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The Mirror of Literature, Amusement, and Instruction Volume 10, No. 273, September 15, 1827

by Various

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GASPARD MONGE'S MAUSOLEUM.   (To the Editor of the Mirror.)

Sir,—As one of your correspondents has favoured you with a drawing of the gaol I designed for the city and county of Norwich, with which you have embellished a recent number of the MIRROR, I flatter myself that an engraving from the drawing I herewith send you of the mausoleum of Gaspard Monge, which I drew while at Paris, in 1822, will also be interesting to the readers of your valuable little miscellany. Gaspard Monge, whose remains are deposited in the burying ground in Pere la Chaise, at Paris, in a magnificent mausoleum, was professor of geometry in the Polytechnique School at Paris, and with Denon accompanied Napoleon Bonaparte on his memorable expedition to Egypt; one to make drawings of the architectural antiquities and sculpture, and the other the geographical delineations of that ancient country. He returned to Paris, where he assisted Denon in the publication of his antiquities. At his decease the pupils of the Polytechnique School erected this mausoleum to his memory, as a testimony of their esteem, after a design made by his friend, Monsieur Denon. The mausoleum is of Egyptian architecture, with which Denon had become familiarly acquainted.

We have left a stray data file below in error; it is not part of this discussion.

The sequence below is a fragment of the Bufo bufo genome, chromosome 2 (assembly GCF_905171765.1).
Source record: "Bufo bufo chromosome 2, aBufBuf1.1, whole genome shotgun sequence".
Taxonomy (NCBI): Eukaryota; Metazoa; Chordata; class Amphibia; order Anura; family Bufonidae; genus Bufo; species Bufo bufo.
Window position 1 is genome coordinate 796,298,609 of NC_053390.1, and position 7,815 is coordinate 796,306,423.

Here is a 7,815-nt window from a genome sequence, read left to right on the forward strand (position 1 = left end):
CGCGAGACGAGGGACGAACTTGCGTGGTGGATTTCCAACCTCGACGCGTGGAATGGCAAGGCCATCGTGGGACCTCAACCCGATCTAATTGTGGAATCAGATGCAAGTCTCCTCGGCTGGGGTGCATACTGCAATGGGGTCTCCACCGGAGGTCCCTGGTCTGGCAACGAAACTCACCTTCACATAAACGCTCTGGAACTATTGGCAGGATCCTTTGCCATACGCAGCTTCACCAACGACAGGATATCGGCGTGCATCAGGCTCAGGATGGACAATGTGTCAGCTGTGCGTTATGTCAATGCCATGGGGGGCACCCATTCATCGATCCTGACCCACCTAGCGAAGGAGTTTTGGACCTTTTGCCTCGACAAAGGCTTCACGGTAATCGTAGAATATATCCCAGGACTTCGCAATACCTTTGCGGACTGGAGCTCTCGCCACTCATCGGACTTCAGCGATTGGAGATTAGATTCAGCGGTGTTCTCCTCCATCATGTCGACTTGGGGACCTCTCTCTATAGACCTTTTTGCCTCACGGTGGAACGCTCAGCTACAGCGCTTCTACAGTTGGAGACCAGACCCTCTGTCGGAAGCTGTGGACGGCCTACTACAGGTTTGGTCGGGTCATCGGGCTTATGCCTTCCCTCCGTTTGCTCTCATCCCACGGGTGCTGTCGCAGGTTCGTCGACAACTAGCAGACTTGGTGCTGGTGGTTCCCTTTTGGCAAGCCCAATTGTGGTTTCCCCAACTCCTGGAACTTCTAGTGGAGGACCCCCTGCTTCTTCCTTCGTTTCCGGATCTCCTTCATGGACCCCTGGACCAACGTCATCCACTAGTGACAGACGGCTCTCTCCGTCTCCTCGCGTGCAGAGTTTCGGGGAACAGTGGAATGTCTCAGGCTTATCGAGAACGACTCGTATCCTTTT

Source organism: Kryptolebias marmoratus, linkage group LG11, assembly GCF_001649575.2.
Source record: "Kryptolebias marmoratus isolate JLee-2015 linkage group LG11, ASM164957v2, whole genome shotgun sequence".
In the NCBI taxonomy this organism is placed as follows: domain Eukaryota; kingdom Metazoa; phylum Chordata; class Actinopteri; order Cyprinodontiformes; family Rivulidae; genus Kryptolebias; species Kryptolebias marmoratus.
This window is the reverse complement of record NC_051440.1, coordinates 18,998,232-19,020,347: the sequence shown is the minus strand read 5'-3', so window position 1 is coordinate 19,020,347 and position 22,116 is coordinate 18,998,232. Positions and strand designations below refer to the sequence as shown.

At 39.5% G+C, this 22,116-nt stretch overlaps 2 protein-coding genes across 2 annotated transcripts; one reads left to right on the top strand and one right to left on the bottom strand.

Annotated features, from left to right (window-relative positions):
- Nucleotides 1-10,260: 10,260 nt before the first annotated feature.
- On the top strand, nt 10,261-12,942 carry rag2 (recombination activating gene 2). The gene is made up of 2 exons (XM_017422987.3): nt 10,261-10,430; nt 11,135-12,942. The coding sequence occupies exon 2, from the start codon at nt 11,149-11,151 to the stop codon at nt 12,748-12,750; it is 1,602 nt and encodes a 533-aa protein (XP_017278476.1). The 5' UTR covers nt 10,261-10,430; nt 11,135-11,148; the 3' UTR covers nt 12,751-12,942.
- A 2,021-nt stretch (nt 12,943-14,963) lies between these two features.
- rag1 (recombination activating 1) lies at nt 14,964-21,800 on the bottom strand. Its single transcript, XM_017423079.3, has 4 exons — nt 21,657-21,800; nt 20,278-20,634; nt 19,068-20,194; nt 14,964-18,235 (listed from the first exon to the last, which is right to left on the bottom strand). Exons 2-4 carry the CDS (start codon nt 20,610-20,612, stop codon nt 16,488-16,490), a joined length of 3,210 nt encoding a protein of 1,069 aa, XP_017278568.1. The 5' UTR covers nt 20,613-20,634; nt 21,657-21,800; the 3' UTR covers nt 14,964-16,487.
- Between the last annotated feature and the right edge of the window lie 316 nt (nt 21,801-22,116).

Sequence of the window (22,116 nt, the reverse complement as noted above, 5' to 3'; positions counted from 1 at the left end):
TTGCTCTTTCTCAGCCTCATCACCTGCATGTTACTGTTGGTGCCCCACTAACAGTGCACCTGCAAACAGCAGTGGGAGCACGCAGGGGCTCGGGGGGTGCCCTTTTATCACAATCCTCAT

There is a bust of Monge placed on a terminal pedestal underneath a canopy in the upper compartment, which canopy is open in front and in the back. In the crown cavetto of the cornice is an Egyptian winged globe, entwined with serpents, emblematical of time and eternity; and on the faci below is engraved the following line:—


On each side of the upper compartment is inscribed the following memento mori:





Underneath this inscription is carved in sunk work an Egyptian lotus flower in an upright position; on the back of the mausoleum is the date of the year in which Gaspard Monge died. The body is in the cemetery below.


Monge was a man of considerable merit as a geometrician, and, while living, stood preeminent above his contemporaries in the French school of that day. He is the author of several works, but his most popular one is entitled "Gèomètrie Descriptive. par G. Monge, de l'Institut des Sciences, Lettres et Arts, de l'Ecole Polytechnique; Membre du Sénat Conservateur, Grand Officier de la Legion d'Honeur et Cointe de l'Empire."

The programme to this work is interesting, as it urges the necessity of making geometry a branch of the national education, and points out the beneficial results that would arise therefrom. The following is the translation:—

To draw the French nation from the dependence, which, even in the present day it is obliged to place in foreign industry, it is necessary first to direct the national education towards the knowledge of those objects which require a correctness which hitherto has been totally neglected; to accustom the hands of our artists to the management of the various instruments that are necessary to measure the different degrees of work, and to execute them with precision; then the finisher becomes sensible of the accuracy it will require in the different works, and he will be enabled to set the necessary value on it....